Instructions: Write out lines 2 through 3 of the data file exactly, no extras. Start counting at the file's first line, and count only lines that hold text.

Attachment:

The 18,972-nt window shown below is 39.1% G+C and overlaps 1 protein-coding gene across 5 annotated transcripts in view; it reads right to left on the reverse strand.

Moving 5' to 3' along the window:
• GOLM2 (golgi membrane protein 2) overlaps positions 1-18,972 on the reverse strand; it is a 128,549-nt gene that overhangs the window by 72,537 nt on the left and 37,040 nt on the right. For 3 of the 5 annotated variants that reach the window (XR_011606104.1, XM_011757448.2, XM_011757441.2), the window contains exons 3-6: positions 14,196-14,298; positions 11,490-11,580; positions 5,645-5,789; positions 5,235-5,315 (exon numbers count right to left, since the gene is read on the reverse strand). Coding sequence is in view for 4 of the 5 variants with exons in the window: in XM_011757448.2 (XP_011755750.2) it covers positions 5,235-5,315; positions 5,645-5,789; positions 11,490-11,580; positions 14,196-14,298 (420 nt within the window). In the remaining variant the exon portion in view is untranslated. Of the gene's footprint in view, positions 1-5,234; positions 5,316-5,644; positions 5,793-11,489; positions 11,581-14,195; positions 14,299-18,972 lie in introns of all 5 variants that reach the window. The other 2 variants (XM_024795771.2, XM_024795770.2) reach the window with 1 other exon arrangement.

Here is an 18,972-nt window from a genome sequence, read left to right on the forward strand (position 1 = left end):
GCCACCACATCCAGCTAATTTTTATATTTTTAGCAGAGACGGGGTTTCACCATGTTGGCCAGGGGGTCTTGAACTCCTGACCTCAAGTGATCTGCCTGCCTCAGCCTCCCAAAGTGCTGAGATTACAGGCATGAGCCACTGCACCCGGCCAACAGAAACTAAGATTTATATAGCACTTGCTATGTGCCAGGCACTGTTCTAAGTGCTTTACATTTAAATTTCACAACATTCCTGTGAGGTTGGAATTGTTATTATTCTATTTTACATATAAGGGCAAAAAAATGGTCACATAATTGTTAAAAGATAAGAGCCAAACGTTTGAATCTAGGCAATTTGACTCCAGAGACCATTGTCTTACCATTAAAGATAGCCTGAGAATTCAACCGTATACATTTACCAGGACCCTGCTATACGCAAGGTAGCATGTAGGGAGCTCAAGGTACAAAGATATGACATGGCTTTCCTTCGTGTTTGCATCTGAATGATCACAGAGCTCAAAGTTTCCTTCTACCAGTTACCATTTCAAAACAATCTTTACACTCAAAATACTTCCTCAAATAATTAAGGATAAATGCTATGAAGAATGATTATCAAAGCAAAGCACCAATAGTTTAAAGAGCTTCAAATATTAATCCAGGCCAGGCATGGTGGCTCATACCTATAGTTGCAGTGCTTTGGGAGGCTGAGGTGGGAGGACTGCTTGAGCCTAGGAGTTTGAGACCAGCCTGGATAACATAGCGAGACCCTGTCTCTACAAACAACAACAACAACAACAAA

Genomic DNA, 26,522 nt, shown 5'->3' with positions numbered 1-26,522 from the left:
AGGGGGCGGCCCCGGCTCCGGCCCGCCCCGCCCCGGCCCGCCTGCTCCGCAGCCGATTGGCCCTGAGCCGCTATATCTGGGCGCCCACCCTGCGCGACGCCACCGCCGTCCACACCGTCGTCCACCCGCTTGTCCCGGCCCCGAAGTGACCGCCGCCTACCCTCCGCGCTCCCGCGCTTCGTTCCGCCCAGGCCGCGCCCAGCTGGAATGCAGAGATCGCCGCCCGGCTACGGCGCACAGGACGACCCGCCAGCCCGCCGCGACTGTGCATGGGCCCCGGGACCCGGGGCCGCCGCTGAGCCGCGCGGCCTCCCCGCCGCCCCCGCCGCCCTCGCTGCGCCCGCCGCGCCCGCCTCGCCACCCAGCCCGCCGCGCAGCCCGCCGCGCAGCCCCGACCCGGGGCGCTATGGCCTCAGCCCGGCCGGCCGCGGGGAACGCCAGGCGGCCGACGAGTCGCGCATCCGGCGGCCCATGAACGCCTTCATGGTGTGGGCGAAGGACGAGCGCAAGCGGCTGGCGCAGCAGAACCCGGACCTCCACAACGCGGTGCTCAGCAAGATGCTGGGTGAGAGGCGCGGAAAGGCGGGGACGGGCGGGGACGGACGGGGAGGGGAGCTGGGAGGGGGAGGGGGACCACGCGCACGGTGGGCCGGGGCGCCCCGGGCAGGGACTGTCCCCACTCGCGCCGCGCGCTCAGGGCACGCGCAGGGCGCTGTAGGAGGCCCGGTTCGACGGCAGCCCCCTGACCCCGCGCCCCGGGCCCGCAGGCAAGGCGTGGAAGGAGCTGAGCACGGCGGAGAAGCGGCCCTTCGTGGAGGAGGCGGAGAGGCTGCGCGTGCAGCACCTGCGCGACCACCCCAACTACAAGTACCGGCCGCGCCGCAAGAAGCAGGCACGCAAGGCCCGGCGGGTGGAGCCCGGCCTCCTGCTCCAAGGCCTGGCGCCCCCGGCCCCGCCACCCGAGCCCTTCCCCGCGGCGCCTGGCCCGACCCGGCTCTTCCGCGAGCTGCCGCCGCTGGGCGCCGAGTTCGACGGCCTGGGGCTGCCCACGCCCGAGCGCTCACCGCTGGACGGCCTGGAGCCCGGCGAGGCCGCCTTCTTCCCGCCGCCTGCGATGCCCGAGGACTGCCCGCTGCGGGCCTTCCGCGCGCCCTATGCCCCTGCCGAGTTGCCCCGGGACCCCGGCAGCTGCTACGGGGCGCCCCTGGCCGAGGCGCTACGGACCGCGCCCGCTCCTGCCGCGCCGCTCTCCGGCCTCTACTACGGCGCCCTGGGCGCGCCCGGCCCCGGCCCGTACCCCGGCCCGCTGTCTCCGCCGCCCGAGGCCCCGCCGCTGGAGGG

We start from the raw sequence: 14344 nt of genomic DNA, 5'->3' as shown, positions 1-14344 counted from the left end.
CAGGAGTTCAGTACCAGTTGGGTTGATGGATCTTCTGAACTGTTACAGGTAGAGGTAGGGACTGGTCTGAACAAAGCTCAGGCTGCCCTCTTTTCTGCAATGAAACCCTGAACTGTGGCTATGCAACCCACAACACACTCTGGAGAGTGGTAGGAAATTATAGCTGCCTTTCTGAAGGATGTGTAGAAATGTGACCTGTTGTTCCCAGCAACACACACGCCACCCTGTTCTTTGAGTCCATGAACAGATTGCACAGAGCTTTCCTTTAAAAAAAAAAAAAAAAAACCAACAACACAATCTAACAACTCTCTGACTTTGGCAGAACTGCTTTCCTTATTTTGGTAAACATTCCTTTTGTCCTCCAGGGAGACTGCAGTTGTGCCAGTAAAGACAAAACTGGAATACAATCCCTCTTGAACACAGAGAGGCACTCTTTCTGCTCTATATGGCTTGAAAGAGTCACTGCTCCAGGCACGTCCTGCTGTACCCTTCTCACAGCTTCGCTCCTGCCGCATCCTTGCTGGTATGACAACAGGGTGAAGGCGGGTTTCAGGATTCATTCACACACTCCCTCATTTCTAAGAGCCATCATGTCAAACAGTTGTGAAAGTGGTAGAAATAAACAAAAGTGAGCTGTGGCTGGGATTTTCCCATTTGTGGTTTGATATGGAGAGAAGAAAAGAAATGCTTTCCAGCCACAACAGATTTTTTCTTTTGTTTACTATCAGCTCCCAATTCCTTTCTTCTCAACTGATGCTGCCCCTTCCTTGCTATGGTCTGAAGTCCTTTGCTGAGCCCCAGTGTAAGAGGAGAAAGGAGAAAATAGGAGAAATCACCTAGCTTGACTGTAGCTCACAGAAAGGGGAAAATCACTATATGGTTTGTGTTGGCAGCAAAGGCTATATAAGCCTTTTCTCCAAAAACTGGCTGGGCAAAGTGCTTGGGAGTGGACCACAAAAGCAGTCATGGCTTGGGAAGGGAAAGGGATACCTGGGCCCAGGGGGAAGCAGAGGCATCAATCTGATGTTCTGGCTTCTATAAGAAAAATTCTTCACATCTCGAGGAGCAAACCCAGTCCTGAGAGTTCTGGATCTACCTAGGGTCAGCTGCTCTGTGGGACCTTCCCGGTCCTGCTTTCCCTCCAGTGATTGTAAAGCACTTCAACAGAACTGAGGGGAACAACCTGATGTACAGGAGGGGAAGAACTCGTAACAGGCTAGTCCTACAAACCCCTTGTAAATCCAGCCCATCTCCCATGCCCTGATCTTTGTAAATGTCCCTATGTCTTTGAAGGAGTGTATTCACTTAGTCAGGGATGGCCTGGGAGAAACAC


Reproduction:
Moving 5' to 3' along the window:
• GOLM2 (golgi membrane protein 2) overlaps positions 1-18,972 on the reverse strand; it is a 128,549-nt gene that overhangs the window by 72,537 nt on the left and 37,040 nt on the right. For 3 of the 5 annotated variants that reach the window (XR_011606104.1, XM_011757448.2, XM_011757441.2), the window contains exons 3-6: positions 14,196-14,298; positions 11,490-11,580; positions 5,645-5,789; positions 5,235-5,315 (exon numbers count right to left, since the gene is read on the reverse strand). Coding sequence is in view for 4 of the 5 variants with exons in the window: in XM_011757448.2 (XP_011755750.2) it covers positions 5,235-5,315; positions 5,645-5,789; positions 11,490-11,580; positions 14,196-14,298 (420 nt within the window). In the remaining variant the exon portion in view is untranslated. Of the gene's footprint in view, positions 1-5,234; positions 5,316-5,644; positions 5,793-11,489; positions 11,581-14,195; positions 14,299-18,972 lie in introns of all 5 variants that reach the window. The other 2 variants (XM_024795771.2, XM_024795770.2) reach the window with 1 other exon arrangement.